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Political Parties

Political parties perform an important function in the UK Parliamentary System, acting as a coordinative body through which groups of people with similar ideologies can come together and campaign on issues which they care about. The UK has a multi-party system which often produces single party majorities at election time, meaning that political parties in effect provide the government of today and of tomorrow. If you are elected as a member of a political party, having stood on that party's manifesto during the election, you are expected to take up that party's whip upon taking your seat in the House of Commons.

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One of the main features of the UK’s Parliamentary Democracy has been that it operates under a two party system, with the two largest parties tending to dominate general election results. Prior to the emergence of the Labour party at the start of the 20th Century the Conservatives and the Liberals had dominated British politics. Following the Second World War this began to change with Clement Attlee’s landslide Labour victory at the 1945 general election being an important landmark. It would now be the Conservatives and the Labour party who would tussle for 10 Downing Street right up until present day.

Following a split in the Labour party in 1981 – during which a breakaway group of Labour MPs, popularly known as the ‘Gang of Four’, formed the Social Democratic Party (SDP) – the political landscape of the UK changed once more with the SDP forming an electoral alliance with the Liberal Party. Together they would later form the Liberal Democrats, soon becoming the ‘third party’ of British politics. Even though the Liberal Democrats have never been singularly in government, their present coalition with the Conservative party shows that they can prove influential at election time having won 23% of the total vote at the 2010 election (as compared to the Conservatives’ 36% and Labour’s 29%).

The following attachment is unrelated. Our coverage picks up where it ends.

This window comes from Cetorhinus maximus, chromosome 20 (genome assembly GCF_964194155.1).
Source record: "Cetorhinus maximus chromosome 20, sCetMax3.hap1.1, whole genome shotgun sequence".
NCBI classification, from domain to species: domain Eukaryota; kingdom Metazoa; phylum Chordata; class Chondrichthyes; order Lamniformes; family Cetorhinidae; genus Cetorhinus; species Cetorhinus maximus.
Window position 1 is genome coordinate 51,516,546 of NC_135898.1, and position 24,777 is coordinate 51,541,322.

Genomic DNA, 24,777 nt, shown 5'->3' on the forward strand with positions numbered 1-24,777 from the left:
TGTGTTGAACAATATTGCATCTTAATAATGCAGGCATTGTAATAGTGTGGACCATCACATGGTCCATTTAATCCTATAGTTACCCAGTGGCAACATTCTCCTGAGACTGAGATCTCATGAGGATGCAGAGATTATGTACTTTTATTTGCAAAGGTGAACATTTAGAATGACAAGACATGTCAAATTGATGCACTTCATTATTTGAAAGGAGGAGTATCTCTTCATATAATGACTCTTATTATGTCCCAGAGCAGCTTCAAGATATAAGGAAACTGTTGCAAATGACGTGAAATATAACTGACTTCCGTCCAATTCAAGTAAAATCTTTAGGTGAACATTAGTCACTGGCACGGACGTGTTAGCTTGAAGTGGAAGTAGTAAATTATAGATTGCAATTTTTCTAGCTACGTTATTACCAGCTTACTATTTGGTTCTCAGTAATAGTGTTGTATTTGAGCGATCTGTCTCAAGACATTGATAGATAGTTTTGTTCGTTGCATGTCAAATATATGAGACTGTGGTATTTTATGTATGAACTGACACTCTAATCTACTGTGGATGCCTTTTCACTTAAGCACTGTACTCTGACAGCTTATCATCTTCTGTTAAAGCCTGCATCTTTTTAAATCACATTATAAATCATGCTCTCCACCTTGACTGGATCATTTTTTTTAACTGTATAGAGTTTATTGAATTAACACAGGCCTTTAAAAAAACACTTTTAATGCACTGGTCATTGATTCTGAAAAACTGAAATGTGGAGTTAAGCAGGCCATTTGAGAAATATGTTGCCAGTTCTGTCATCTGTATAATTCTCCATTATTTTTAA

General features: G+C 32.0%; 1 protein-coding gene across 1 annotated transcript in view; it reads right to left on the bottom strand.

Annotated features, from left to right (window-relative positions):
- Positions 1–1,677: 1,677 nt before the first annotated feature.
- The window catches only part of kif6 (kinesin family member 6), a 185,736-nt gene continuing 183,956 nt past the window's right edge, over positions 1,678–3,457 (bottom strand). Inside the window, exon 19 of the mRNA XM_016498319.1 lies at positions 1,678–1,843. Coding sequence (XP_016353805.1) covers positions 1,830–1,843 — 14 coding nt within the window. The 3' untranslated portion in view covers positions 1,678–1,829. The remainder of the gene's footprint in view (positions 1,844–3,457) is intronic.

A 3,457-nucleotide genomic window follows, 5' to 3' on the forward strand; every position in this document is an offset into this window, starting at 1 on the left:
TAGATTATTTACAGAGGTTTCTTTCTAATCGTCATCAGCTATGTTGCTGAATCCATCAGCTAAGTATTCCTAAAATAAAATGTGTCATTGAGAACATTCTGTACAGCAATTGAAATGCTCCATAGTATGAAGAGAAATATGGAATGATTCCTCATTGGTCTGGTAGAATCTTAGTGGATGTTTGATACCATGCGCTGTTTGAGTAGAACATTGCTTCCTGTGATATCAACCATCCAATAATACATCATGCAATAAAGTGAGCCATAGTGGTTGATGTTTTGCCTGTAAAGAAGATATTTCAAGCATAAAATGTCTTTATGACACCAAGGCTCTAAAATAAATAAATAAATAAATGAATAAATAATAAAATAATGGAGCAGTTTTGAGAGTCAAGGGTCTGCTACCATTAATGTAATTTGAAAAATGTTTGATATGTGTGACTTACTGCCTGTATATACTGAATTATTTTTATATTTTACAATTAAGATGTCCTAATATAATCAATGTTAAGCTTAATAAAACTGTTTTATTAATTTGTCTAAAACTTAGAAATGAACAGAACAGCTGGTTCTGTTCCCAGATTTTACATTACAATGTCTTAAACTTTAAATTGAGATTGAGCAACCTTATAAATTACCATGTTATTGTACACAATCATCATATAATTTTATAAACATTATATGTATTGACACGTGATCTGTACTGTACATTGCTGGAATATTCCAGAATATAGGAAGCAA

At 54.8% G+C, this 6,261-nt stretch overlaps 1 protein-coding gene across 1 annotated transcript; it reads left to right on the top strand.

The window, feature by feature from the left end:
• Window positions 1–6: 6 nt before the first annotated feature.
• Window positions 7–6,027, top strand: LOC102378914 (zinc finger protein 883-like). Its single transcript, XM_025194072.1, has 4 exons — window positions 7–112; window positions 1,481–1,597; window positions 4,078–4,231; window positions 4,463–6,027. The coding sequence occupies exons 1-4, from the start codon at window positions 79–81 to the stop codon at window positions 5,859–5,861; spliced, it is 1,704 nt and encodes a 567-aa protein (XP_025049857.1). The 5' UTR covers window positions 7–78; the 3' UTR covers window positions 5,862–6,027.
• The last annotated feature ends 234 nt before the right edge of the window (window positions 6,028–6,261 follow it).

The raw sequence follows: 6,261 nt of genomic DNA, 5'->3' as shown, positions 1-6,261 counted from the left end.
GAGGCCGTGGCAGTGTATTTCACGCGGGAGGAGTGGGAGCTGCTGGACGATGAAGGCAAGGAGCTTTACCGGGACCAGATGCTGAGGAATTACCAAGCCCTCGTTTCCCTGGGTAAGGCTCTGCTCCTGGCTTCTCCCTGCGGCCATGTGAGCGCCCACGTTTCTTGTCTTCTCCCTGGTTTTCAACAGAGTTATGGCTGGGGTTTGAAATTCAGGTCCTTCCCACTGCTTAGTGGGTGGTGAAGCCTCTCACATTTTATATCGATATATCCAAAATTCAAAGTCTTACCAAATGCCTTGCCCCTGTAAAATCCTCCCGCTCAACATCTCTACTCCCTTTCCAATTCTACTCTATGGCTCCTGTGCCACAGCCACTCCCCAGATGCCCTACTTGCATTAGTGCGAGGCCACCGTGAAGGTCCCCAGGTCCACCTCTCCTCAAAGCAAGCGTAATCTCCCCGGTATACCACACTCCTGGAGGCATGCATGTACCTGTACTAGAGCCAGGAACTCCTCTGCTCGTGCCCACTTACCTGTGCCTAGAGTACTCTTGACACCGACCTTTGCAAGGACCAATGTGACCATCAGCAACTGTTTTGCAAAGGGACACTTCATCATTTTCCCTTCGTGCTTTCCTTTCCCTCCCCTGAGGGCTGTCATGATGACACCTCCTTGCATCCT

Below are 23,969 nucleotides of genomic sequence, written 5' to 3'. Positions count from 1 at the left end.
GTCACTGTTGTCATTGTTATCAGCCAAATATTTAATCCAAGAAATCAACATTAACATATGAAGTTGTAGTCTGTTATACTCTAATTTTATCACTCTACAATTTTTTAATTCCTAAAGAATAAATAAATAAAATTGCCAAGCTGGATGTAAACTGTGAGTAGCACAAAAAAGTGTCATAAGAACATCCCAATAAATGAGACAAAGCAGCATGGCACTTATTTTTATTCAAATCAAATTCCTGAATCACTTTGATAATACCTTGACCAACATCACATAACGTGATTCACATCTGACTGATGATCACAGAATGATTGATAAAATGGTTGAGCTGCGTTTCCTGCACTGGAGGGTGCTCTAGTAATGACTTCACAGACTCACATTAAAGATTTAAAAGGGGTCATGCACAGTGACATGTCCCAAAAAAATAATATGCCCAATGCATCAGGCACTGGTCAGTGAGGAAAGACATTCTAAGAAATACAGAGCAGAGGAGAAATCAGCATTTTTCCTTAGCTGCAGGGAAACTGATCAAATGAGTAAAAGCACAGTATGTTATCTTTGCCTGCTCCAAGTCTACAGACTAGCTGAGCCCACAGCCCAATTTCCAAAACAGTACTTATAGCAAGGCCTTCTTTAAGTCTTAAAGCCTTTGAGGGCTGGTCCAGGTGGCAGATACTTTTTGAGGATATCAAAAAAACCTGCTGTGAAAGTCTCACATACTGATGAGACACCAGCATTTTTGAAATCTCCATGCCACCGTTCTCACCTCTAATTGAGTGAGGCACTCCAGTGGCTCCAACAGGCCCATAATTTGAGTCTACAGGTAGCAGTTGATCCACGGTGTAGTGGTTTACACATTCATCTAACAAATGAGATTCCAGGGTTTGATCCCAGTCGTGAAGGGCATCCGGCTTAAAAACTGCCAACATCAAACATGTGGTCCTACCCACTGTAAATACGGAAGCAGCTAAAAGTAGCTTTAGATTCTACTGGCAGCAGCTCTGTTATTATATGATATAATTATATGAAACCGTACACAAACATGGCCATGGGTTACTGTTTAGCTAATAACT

On a traditional political left-right scale the Labour party have been seen as the country’s socialist party of the left (believing in re-distribution, freedom of opportunity and, generally speaking, stronger government), whereas the Conservatives have been the more economically neo-liberal party on the right (believing in the free market, low tax rates and de-centralized government.) As a rule, the Liberal Democrats fall somewhere in between.

Since the 1990’s, however, there has been more of a trend for political parties to move towards the centre in a phenomena the academic, Anthony Giddens, described as the ‘third way’. Starting with Tony Blair’s redrafting of Labour’s constitution to remove a clause which stated the nationalization of industry as one of the party’s aims, the Conservative party is widely regarded to now be moving towards the centre under the leadership of the UK’s current Prime Minister, David Cameron.

In addition to the UK’s main 3 political parties, there are also various other political parties represented in Westminster. These include: the Green party and the Scottish Nationalists. By convention none of the main political parties stand in Northern Ireland, so some of the parties represented here are the Ulster Unionists and the Alliance.